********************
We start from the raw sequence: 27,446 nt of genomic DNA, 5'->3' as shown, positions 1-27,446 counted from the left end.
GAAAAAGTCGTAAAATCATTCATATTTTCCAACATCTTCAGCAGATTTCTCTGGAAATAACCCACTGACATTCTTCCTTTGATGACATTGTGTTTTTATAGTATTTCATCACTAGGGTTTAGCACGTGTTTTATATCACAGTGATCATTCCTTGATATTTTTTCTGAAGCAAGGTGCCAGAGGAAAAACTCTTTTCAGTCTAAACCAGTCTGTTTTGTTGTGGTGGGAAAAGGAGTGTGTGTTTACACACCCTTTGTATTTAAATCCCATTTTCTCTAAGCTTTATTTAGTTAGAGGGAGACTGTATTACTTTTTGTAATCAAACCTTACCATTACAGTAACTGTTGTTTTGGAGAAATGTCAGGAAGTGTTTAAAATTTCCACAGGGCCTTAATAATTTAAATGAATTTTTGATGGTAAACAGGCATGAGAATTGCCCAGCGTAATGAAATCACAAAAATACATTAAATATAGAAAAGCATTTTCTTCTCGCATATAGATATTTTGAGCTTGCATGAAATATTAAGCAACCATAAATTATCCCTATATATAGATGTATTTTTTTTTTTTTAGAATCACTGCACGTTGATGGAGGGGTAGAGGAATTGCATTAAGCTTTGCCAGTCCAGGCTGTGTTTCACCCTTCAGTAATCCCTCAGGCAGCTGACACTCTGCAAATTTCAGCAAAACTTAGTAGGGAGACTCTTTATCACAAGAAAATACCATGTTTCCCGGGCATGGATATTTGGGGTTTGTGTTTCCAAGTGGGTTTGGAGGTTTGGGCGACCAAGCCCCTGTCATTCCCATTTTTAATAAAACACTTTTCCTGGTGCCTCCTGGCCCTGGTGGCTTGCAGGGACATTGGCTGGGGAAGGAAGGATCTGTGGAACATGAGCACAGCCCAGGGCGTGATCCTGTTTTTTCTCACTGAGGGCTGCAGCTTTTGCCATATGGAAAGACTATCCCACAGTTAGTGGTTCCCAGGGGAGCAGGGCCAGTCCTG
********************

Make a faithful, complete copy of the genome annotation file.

We start from the raw sequence: 27,446 nt of genomic DNA, 5'->3' as shown, positions 1-27,446 counted from the left end.
GAAAAAGTCGTAAAATCATTCATATTTTCCAACATCTTCAGCAGATTTCTCTGGAAATAACCCACTGACATTCTTCCTTTGATGACATTGTGTTTTTATAGTATTTCATCACTAGGGTTTAGCACGTGTTTTATATCACAGTGATCATTCCTTGATATTTTTTCTGAAGCAAGGTGCCAGAGGAAAAACTCTTTTCAGTCTAAACCAGTCTGTTTTGTTGTGGTGGGAAAAGGAGTGTGTGTTTACACACCCTTTGTATTTAAATCCCATTTTCTCTAAGCTTTATTTAGTTAGAGGGAGACTGTATTACTTTTTGTAATCAAACCTTACCATTACAGTAACTGTTGTTTTGGAGAAATGTCAGGAAGTGTTTAAAATTTCCACAGGGCCTTAATAATTTAAATGAATTTTTGATGGTAAACAGGCATGAGAATTGCCCAGCGTAATGAAATCACAAAAATACATTAAATATAGAAAAGCATTTTCTTCTCGCATATAGATATTTTGAGCTTGCATGAAATATTAAGCAACCATAAATTATCCCTATATATAGATGTATTTTTTTTTTTTTAGAATCACTGCACGTTGATGGAGGGGTAGAGGAATTGCATTAAGCTTTGCCAGTCCAGGCTGTGTTTCACCCTTCAGTAATCCCTCAGGCAGCTGACACTCTGCAAATTTCAGCAAAACTTAGTAGGGAGACTCTTTATCACAAGAAAATACCATGTTTCCCGGGCATGGATATTTGGGGTTTGTGTTTCCAAGTGGGTTTGGAGGTTTGGGCGACCAAGCCCCTGTCATTCCCATTTTTAATAAAACACTTTTCCTGGTGCCTCCTGGCCCTGGTGGCTTGCAGGGACATTGGCTGGGGAAGGAAGGATCTGTGGAACATGAGCACAGCCCAGGGCGTGATCCTGTTTTTTCTCACTGAGGGCTGCAGCTTTTGCCATATGGAAAGACTATCCCACAGTTAGTGGTTCCCAGGGGAGCAGGGCCAGTCCTG